ORANGE, Texas – Debris, snapped polls and downed trees are now a familiar sight in the small city of Orange, Texas. Hours before Hurricane Laura tore through southeast Texas.
The tales of Laura’s fury can start to be told with a simple drive down 16th street. People are gathered to deal with the aftermath of the devastating storm Thursday morning.
The sunshine, though, proved that the sun does shine.
Among the apparent debris were helping hands, volunteers who traveled near and far to help homeowners manage the cleanup.
“Get everybody else situated because we’re fine. We have lights and everything we need. They don’t,” said volunteer Jesse Basham.
Basham drove 1.5 hours over to Orange to help homeowners like George Lambing cut and clear trees from their neighborhood’s roads.
For Lambing, his homecoming was not so sweet.
“I did notice the two trees. One on my garage and one on my storage unit,” he said.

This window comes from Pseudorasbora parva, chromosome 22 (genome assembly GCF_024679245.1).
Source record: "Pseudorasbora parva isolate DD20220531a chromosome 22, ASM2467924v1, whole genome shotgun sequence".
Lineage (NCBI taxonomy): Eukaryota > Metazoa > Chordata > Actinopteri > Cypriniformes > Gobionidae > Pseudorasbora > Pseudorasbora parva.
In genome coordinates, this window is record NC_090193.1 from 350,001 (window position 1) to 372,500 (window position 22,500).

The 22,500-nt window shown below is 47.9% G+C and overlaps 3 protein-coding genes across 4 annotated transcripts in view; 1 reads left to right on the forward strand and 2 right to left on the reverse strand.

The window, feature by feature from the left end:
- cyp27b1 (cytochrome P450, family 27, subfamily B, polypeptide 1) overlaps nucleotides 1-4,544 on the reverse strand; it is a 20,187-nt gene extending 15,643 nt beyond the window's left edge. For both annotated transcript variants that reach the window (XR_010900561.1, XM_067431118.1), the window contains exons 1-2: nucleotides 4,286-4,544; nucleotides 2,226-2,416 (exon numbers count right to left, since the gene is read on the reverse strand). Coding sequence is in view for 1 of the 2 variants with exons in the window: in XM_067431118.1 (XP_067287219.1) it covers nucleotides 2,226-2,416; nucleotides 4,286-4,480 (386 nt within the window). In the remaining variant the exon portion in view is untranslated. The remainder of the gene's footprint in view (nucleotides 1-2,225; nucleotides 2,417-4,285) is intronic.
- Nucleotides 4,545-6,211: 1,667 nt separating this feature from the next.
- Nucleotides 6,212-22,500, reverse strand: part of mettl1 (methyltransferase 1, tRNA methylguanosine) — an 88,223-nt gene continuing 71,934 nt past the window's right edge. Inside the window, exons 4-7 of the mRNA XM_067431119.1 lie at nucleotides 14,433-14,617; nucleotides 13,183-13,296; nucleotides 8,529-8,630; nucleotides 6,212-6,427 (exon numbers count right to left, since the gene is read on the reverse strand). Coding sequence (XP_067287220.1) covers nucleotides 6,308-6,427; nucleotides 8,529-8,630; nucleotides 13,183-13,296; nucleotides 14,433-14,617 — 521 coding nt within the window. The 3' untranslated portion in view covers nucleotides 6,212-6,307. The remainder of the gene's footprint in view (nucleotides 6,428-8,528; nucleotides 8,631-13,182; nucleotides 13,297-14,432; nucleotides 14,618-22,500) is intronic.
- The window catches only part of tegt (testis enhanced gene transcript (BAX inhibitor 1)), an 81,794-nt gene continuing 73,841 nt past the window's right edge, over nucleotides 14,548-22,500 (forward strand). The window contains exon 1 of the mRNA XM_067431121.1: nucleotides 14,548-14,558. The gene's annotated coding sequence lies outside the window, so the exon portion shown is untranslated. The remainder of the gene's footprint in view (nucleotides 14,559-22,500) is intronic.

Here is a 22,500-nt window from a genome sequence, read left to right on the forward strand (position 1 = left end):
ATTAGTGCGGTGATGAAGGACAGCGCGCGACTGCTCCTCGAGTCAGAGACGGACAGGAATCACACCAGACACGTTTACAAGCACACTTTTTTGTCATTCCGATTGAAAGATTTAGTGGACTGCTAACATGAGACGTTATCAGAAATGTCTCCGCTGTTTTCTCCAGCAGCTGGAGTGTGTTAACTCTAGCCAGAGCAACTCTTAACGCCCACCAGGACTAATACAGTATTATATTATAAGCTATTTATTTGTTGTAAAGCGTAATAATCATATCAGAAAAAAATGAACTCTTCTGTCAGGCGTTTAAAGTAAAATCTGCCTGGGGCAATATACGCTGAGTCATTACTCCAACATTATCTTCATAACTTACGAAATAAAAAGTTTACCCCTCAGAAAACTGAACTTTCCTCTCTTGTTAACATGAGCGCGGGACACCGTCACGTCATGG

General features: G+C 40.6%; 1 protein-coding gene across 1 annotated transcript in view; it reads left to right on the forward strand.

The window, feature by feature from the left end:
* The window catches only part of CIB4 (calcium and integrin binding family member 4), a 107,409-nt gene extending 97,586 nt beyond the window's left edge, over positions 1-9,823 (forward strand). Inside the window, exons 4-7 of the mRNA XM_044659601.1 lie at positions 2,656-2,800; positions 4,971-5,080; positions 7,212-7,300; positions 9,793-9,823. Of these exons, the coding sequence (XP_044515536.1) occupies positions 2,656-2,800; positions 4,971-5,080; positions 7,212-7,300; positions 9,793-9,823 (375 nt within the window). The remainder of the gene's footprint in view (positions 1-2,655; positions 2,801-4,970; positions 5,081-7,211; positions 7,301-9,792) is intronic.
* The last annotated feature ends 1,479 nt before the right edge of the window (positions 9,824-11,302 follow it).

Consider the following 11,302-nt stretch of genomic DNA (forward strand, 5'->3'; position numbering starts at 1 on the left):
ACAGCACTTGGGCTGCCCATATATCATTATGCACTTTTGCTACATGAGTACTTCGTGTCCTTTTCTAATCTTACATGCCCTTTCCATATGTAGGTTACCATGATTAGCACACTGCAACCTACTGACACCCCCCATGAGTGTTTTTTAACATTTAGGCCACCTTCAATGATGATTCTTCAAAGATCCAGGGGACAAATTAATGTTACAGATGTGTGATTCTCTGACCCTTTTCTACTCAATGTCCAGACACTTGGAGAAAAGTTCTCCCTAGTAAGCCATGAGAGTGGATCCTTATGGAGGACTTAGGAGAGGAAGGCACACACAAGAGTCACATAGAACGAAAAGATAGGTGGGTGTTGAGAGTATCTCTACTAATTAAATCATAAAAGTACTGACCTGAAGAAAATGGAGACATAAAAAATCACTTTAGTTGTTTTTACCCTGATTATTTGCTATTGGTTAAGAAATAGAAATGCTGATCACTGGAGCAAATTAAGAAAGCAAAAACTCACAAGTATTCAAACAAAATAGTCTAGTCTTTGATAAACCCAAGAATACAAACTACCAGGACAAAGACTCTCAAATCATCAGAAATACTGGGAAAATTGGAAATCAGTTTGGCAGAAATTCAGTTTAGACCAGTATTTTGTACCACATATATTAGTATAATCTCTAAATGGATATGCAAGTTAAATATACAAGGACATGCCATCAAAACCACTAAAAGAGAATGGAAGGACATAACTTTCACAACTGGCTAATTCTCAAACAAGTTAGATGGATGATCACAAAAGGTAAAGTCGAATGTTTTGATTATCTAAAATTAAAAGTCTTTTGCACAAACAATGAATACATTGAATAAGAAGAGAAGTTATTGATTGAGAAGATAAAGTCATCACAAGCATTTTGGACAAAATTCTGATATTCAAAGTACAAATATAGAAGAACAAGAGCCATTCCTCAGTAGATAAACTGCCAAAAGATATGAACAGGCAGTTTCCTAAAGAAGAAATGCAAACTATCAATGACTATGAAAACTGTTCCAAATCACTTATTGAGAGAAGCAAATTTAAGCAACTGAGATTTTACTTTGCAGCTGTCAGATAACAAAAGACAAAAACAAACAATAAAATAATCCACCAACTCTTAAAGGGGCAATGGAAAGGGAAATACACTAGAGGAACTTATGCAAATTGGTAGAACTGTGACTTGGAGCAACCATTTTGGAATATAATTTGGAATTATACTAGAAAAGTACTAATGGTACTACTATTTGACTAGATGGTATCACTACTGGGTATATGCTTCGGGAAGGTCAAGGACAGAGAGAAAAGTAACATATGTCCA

Two pine trees uprooted and topple over his home and shed, ripping through his roof near the dining room. Lambing said his teenage son won’t be able to drive the BMW, he was fixing up for him because a tree now lays on top of it. However, this family said they are lucky.
“Can’t replace life,” Lambing said simply.
Down the road, the open gas station with no gas has turned to a gathering space rich with stories.
“There’s a tree in my house, and I’m having to cut three trees out of my driveway,” said resident Austin Bean.
Debrah Walker didn’t see Laura, but she heard it.
“We were in the motel, upstairs near the window. I thought the window was going to cave in, but it didn’t,” Walker laughed.
Austin Bean did see it.
“I was sitting at the kitchen table when it crashed into the house,” Bean said, now smiling.
Orange, the easternmost city of Texas on the other side of the Sabine River, got hit the hardest in the state.
However, like everything else, these neighbors will tell you, perspective is key.
“I didn’t get hit by a tree so that’s pretty good,” Bean said.